Archive for October 14th, 2009

Homeschooling Expat Children: Perfect Solution Or Missed Opportunity?

Posted on 14. Oct, 2009 by in Blog, Expat Life

Homeschooling children seems to be a growing trend among expats, especially those who live in developing countries.

Educating your children at home can be an attractive proposition, particularly if local schools are substandard and no international schools are available nearby. And I certainly understand being reluctant to ship your kids off to boarding school, or leaving them back home with relatives!

I went through something close to homeschooling (albeit unofficially) for a few years, as I was frequently sick as a child and had to miss school often. Luckily, my parents were both willing and able to help me catch up on my lessons, and they never missed a chance to broaden my horizons way beyond the standard curriculum. I loved every moment of it!


All of that happened in my home country, though, and I cannot help but wonder: aren’t homeschooled expat kids missing out on a lot of what makes living abroad such a fantastic experience?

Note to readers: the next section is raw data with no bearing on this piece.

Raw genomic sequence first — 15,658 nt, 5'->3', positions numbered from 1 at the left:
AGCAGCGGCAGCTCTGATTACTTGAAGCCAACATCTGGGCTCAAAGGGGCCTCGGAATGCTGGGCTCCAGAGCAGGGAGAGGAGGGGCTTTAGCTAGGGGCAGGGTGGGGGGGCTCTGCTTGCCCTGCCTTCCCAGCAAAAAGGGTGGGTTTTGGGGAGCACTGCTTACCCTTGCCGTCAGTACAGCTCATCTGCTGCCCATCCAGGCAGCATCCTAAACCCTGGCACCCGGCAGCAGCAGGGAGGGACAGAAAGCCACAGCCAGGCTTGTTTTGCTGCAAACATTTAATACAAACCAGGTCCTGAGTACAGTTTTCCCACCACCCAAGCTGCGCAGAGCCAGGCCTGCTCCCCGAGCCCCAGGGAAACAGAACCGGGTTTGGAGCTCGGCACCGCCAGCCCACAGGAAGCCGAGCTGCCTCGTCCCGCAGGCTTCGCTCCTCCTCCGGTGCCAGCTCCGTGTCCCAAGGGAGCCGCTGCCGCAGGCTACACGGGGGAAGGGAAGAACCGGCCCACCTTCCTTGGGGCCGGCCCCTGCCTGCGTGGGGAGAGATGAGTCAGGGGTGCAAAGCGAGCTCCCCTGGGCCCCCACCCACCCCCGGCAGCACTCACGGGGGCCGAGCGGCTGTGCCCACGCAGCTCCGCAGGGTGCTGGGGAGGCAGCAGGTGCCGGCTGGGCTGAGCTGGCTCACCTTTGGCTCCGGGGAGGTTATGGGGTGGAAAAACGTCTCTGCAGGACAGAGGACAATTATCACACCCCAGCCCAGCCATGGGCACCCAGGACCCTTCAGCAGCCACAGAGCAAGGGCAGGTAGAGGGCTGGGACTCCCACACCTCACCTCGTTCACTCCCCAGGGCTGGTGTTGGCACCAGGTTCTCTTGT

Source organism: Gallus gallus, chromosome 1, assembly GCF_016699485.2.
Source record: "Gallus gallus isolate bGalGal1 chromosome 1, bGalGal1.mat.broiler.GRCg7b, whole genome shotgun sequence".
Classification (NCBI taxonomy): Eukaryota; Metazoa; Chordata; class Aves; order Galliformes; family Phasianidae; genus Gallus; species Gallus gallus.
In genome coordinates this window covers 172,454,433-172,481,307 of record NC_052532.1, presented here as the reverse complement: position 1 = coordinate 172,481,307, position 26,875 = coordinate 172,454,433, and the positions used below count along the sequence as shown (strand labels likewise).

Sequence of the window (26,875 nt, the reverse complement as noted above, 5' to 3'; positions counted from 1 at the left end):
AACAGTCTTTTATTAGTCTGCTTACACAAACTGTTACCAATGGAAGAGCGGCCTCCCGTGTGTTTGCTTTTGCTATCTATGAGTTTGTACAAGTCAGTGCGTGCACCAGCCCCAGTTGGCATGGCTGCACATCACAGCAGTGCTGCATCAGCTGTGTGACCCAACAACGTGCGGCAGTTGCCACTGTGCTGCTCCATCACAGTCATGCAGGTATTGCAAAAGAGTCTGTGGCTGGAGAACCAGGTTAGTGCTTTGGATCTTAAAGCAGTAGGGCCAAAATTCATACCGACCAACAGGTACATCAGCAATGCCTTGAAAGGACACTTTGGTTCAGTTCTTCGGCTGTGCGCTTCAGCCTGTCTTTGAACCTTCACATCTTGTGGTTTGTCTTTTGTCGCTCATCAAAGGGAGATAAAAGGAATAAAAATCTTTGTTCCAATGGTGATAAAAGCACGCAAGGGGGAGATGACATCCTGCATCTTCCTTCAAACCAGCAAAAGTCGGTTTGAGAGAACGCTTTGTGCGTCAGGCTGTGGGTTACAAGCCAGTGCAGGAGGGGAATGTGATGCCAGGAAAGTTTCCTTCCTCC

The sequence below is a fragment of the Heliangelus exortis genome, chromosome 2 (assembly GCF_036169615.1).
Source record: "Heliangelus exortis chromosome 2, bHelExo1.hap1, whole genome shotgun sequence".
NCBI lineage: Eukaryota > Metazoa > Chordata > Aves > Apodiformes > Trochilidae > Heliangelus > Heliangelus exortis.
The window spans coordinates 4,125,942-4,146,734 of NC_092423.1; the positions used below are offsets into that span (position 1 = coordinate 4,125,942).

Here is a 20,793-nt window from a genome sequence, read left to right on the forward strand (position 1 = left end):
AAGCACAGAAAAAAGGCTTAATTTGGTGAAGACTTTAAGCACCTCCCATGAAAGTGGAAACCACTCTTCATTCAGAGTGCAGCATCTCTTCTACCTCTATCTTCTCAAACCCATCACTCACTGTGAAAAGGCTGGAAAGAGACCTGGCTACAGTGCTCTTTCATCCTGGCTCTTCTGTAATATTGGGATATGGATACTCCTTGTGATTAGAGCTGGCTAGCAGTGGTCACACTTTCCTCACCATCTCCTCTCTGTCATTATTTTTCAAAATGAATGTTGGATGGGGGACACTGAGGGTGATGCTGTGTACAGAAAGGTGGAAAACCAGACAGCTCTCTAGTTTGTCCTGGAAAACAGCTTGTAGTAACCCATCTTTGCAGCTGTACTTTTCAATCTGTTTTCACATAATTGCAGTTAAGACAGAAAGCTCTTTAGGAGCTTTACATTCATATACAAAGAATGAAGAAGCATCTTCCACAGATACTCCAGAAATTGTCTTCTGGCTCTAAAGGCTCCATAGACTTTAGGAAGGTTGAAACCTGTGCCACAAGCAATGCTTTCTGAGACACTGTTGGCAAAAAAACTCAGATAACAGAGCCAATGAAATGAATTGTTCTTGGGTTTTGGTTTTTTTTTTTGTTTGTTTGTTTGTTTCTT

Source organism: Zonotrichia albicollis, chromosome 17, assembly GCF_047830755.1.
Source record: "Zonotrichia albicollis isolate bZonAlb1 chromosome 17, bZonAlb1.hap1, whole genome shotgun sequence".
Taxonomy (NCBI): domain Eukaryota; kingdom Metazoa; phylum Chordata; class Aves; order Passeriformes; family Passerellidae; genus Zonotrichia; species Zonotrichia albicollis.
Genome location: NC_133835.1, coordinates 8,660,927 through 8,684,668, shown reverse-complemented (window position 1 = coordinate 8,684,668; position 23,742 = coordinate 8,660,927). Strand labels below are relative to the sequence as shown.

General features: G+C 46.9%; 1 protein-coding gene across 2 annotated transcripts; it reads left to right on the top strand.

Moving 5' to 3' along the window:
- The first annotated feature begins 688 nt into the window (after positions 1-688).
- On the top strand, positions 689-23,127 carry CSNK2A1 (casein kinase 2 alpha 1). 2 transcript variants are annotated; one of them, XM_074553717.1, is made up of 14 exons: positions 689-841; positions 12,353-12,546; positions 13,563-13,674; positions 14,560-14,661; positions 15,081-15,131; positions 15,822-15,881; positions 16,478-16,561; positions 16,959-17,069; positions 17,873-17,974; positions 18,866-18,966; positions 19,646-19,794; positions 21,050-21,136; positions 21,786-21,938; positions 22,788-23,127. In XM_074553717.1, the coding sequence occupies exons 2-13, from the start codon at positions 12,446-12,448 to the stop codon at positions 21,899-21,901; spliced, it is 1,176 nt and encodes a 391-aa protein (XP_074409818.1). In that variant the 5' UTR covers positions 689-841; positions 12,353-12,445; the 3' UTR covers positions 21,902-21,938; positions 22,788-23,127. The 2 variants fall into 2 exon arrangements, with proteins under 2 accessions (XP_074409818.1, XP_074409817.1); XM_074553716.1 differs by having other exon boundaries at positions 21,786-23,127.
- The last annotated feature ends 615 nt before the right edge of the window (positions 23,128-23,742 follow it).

Expat children who attend local schools have the opportunity to deeply engage with their host country, both by studying the local curriculum and by interacting with their classmates. Those who go to international schools do get a chance to come into contact with students from all over the world.

By contrast, homeschooled children will spend more time around adults – parents or tutors. Even if there are other students in the “homeschool”, they are likely to be the same nationality – at the very least they will all share a common language – thereby reducing the diversity of cultures to which the children are exposed.

Diversity chicks!

I would love to hear your thoughts: do you think that homeschooling is a perfect solution… a missed opportunity… or a necessary evil for expat children?

Do you have firsthand experience with homeschooling? What are the pros and cons in your opinion?

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Images by Mwesigwa (top) and chrisjfry (bottom), both via Flickr Creative Commons

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